Free Lolita the Orca After 50 Years in Captivity

Target: Eric Eimstad, General Manager of Miami Seaquarium

Goal: Relocate Lolita the orca to a seaside sanctuary where she can live in her natural habitat with enough space.

2020 marks the fiftieth year that Lolita, a Southern resident orca, has spent in captivity at a Miami water attraction. At Miami Seaquarium, Lolita lives in the smallest orca tank in the world. The tank itself is barely bigger than she is, with a maximum depth of 20 feet. In the open ocean orcas can swim a hundred miles in a day and dive extremely deep. Imagine living in a bathtub. That’s how Lolita has been forced to live for the past fifty years.

Lolita was captured and taken from her pod in the Pacific Northwest fifty years ago. While we as humans may not think of animals as having their own families, they do. Orcas in particular have a unique social life. They communicate to each other through a distinct set of sounds, and they can be miles apart while they do it. Orcas also live with their pods their entire lives and have strong familial bonds. For Lolita, being ripped from her family and forced to live in a tiny enclosed space without any other orcas was extremely traumatic.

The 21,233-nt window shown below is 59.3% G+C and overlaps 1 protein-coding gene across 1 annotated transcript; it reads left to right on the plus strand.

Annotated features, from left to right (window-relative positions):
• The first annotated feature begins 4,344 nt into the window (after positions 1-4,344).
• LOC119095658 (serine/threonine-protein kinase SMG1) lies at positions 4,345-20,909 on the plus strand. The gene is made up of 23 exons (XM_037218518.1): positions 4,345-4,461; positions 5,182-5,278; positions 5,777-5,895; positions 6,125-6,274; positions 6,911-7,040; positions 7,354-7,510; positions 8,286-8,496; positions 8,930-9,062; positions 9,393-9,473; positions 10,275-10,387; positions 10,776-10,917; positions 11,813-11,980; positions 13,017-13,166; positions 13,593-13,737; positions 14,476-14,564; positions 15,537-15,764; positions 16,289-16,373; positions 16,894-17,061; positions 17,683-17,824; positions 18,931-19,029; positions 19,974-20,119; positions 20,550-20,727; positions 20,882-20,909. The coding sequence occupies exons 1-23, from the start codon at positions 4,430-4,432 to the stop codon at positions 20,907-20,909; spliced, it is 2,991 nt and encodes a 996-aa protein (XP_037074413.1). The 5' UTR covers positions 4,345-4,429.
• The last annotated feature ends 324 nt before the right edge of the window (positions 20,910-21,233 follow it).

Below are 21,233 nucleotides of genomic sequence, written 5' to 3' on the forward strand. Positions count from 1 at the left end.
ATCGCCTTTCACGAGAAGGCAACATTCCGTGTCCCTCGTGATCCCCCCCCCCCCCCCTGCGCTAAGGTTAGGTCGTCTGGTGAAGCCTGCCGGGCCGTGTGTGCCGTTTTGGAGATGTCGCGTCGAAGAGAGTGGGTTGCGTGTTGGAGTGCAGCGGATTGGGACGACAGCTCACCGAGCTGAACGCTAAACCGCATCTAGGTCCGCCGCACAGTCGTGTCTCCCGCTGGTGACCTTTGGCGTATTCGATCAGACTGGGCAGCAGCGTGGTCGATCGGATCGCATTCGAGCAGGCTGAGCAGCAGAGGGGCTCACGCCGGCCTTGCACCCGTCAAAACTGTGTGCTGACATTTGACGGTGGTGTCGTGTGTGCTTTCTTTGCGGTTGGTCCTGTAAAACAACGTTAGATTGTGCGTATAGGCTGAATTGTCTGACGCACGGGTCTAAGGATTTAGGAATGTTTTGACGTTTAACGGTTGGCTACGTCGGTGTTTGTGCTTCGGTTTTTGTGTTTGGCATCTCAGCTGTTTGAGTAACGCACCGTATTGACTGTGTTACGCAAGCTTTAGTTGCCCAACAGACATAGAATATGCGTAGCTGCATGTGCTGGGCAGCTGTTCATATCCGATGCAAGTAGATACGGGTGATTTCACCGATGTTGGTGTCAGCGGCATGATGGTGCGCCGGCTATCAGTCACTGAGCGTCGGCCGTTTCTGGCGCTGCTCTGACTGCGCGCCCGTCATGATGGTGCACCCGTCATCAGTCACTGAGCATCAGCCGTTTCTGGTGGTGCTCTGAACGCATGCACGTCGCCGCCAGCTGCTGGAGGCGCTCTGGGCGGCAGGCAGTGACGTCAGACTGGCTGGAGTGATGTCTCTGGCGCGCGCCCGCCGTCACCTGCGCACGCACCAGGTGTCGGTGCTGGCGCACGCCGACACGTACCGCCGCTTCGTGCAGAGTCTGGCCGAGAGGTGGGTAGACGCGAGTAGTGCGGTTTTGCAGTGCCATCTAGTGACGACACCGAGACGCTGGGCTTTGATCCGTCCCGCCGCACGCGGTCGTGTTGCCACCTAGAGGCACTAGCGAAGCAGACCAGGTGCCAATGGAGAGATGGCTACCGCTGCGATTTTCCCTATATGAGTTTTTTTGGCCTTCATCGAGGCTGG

Along with the trauma of being separated from her pod and being confined to what is essentially a cage, Lolita lives in unhealthy and unsafe conditions. Besides the clearly unnatural experience of living in an aquarium, Lolita has also been wounded by dolphins that rake their teeth along her back and has had stress ulcers, sunburns, and infections. The Miami Seaquarium has treated these medical problems with antibiotics, but they wouldn’t have happened if Lolita was living in her natural habitat: the ocean.

After fifty years in captivity, Lolita is not adapted to life in the wild, open ocean. However, she could be moved to a sanctuary of enclosed ocean where she would have space to move and marine experts could track her recovery. Lolita deserves a better life; she deserved that fifty years ago when she was captured, and she deserves it now more than ever. Sign the petition below to demand that Lolita be relocated to an ocean sanctuary.


Dear Mr. Eimstad,

Lolita the orca has been in captivity for fifty years, trapped in the tiniest orca tank in the world and separated from her pod in the Pacific Northwest. She frequently suffers from ailments like sunburns, infections, and stress ulcers, which have resulted from her captivity. If she were living in the ocean, medical problems like these would not arise. While she cannot be set free into the ocean because she is not adapted to living in the wild, she needs to be relocated to a sanctuary where she can swim large distances and live in her natural habitat, which is not a zoo.

Lolita needs the space to move around and her relocation is long overdue. She was ripped from her family fifty years ago and has been kept in unhealthy conditions since then. I demand that you free Lolita and move her to a seaside sanctuary where she can be healthy.


[Your Name Here]

Photo Credit: Leonardo Dasilva

Leave a Reply

Your email address will not be published. Required fields are marked *


429 Signatures

  • Diane Racz
  • Anne Corrigan
  • Nancy Fifer
  • Amber Lee
  • Sandra Bigart
  • Brenda Dumont
  • Robin Craft
  • Norma Campbell
  • Renée L'Hebreux
  • olivia saachi
1 of 43123...43
Skip to toolbar